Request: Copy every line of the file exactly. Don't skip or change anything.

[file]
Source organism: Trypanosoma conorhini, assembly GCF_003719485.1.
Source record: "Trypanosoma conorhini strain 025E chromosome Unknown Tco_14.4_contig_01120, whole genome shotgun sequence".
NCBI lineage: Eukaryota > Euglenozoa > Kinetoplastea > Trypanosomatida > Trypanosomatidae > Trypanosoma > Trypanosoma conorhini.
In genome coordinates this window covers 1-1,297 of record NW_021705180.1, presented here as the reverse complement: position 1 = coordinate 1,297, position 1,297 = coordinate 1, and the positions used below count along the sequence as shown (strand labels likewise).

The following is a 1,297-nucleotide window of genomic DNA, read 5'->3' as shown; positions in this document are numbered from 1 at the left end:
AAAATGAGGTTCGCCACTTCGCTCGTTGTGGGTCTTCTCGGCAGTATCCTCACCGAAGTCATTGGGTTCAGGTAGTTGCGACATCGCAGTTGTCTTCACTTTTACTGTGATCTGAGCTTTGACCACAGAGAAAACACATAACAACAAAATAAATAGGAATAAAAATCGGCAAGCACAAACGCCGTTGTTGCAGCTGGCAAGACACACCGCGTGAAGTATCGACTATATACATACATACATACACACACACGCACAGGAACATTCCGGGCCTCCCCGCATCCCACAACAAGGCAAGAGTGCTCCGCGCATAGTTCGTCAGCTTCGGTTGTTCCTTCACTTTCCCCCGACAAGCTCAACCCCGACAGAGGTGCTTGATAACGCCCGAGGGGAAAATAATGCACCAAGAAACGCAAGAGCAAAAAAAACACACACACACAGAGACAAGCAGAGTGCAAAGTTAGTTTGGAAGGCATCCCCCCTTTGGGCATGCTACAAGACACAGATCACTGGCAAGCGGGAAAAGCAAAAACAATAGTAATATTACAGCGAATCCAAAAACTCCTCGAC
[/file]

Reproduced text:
Source organism: Trypanosoma conorhini, assembly GCF_003719485.1.
Source record: "Trypanosoma conorhini strain 025E chromosome Unknown Tco_14.4_contig_01120, whole genome shotgun sequence".
NCBI lineage: Eukaryota > Euglenozoa > Kinetoplastea > Trypanosomatida > Trypanosomatidae > Trypanosoma > Trypanosoma conorhini.
In genome coordinates this window covers 1-1,297 of record NW_021705180.1, presented here as the reverse complement: position 1 = coordinate 1,297, position 1,297 = coordinate 1, and the positions used below count along the sequence as shown (strand labels likewise).

The following is a 1,297-nucleotide window of genomic DNA, read 5'->3' as shown; positions in this document are numbered from 1 at the left end:
AAAATGAGGTTCGCCACTTCGCTCGTTGTGGGTCTTCTCGGCAGTATCCTCACCGAAGTCATTGGGTTCAGGTAGTTGCGACATCGCAGTTGTCTTCACTTTTACTGTGATCTGAGCTTTGACCACAGAGAAAACACATAACAACAAAATAAATAGGAATAAAAATCGGCAAGCACAAACGCCGTTGTTGCAGCTGGCAAGACACACCGCGTGAAGTATCGACTATATACATACATACATACACACACACGCACAGGAACATTCCGGGCCTCCCCGCATCCCACAACAAGGCAAGAGTGCTCCGCGCATAGTTCGTCAGCTTCGGTTGTTCCTTCACTTTCCCCCGACAAGCTCAACCCCGACAGAGGTGCTTGATAACGCCCGAGGGGAAAATAATGCACCAAGAAACGCAAGAGCAAAAAAAACACACACACACAGAGACAAGCAGAGTGCAAAGTTAGTTTGGAAGGCATCCCCCCTTTGGGCATGCTACAAGACACAGATCACTGGCAAGCGGGAAAAGCAAAAACAATAGTAATATTACAGCGAATCCAAAAACTCCTCGAC